Since Election Day, Shawl has had conversations with family, friends and just people around town about what he sees as real and frightening possibilities.
“We not only have Trump preparing to be our president, but total Republican control of the House, the Senate, of the next Supreme Court appointment. The entire right-wing fantasy agenda is going to be enacted. It's completely possible that Muslims like me are being put on some list somewhere as we speak, or that we will all be detained, that my grandparents will be unable to even enter this country for a visit. That the Affordable Care Act will be crushed. That women's reproductive rights and health care eliminated or eroded. That is what's on my mind.”
Talk to people protesting and you will hear much of the same. Peruse social media or news headlines and the bitter resignation of half the nation is clear.
To Jared Taylor, a self-described white rights advocate and editor of American Renaissance, a publication that bills itself as “America's premiere source for race-realist thought,” it is ridiculous.
“Yes, if you visit [white nationalist] websites, you will see pretty much unalloyed joy about the election outcome,” Taylor said. “But does this mean that every African American, Hispanic or Muslim should be cowering in unreasonable fear of being imminently removed from the country? No. Donald Trump is an American nationalist, he is not a racial nationalist, despite the best efforts of the media to cast him as a frothing bigot.”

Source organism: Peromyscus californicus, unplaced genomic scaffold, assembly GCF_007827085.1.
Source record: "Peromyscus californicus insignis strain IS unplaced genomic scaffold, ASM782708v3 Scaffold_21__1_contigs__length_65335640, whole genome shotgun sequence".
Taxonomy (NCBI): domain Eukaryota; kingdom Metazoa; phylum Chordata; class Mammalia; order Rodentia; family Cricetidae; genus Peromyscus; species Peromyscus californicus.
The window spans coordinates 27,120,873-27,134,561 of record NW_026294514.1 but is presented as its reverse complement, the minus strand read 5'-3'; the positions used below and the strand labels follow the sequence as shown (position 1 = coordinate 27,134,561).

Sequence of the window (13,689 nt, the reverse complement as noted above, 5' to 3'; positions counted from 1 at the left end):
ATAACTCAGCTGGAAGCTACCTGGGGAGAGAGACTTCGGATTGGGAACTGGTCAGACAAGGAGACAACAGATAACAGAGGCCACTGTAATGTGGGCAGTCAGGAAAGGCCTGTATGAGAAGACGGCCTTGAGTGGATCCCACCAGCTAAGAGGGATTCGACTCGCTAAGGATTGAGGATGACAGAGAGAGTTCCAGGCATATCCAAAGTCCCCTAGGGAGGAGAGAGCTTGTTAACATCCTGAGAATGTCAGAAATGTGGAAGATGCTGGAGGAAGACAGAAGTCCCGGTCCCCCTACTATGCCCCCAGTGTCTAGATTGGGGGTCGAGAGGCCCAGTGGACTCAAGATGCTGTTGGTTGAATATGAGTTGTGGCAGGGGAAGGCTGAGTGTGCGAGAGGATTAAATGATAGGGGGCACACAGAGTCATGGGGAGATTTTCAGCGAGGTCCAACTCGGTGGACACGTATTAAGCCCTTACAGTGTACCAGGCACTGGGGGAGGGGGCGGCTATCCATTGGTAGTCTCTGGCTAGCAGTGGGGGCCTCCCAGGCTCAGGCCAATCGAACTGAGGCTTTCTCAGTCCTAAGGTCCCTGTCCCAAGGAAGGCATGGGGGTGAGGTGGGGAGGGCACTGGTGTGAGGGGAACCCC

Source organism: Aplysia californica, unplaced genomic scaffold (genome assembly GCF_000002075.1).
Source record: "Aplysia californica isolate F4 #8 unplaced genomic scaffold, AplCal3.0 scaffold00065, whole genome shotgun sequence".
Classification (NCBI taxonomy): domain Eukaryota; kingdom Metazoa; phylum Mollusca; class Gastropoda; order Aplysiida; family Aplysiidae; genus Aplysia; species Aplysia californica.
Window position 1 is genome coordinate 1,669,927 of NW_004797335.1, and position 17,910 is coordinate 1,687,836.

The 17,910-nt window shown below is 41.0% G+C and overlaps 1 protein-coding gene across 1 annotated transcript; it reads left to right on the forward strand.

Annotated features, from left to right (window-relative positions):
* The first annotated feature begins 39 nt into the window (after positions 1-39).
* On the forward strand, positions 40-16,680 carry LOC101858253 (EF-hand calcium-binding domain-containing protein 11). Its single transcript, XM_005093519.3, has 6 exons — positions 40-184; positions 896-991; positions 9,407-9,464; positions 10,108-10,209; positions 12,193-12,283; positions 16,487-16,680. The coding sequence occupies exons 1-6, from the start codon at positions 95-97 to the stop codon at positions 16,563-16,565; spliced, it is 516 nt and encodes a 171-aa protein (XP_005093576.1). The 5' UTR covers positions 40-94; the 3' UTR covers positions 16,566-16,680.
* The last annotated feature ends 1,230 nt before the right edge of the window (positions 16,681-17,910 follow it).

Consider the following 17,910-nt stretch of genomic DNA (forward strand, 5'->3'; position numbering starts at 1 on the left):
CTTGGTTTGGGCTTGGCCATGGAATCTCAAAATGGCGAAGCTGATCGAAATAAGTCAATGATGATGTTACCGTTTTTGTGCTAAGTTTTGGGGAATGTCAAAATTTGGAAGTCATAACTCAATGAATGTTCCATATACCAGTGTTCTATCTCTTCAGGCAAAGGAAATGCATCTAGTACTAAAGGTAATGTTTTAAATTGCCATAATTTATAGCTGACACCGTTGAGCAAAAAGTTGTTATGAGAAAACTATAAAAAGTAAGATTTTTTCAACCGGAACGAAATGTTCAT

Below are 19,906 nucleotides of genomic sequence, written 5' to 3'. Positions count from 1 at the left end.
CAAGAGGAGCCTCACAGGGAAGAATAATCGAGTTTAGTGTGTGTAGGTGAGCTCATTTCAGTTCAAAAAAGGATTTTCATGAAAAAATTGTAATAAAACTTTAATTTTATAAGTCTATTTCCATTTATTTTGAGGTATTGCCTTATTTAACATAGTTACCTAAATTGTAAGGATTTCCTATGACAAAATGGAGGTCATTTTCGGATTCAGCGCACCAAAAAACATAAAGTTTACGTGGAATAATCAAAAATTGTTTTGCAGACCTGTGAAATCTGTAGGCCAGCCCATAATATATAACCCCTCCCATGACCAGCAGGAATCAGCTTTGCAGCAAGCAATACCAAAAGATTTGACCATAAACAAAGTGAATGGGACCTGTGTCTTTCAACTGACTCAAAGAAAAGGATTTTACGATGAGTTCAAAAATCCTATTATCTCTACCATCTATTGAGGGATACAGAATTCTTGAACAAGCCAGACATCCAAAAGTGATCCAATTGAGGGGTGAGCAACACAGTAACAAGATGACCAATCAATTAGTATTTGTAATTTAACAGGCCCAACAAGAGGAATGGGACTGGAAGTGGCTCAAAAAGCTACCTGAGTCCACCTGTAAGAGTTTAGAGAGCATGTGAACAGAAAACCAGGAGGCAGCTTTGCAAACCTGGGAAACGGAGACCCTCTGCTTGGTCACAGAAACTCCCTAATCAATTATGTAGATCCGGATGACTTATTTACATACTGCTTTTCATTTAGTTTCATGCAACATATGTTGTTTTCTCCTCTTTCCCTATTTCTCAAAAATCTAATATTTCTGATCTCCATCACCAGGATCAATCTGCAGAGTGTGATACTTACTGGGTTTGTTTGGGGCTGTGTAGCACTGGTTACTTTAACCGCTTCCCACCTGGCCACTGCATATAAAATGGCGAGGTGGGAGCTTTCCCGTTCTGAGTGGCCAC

Taylor said that he does not believe Trump is a white supremacist. Trump does not “think in racial terms, despite every effort on the part of media to make it seem that he is taking secret instruction from people like me or David Duke,” Taylor said. Trump has promised to remove illegal immigrants from the country to keep Muslims out, to possibly create a Muslim watch list, something that has happened before, Taylor said. Trump plans to put an end to maternity tourism, to examine the terms of birthright citizenship and to render it impossible for immigrants who make use of welfare, to develop policies that rid the country of the burden of fighting wars to spread democracy, Taylor said.
Those are ideas “ordinary Americans” support, Taylor said. That is the same thought process that compels the majority of white Americans to move out of or avoid living in majority black or Hispanic neighborhoods, he said.
Taylor is firm in his support for Trump, clear that his reasons have to do with race.
“Yes, it's true, someone like me who does have a racial consciousness supports Trump and is pleased about his election for a simple reason,” he said. “I support anyone whose policies will slow the dispossession of whites in the United States.”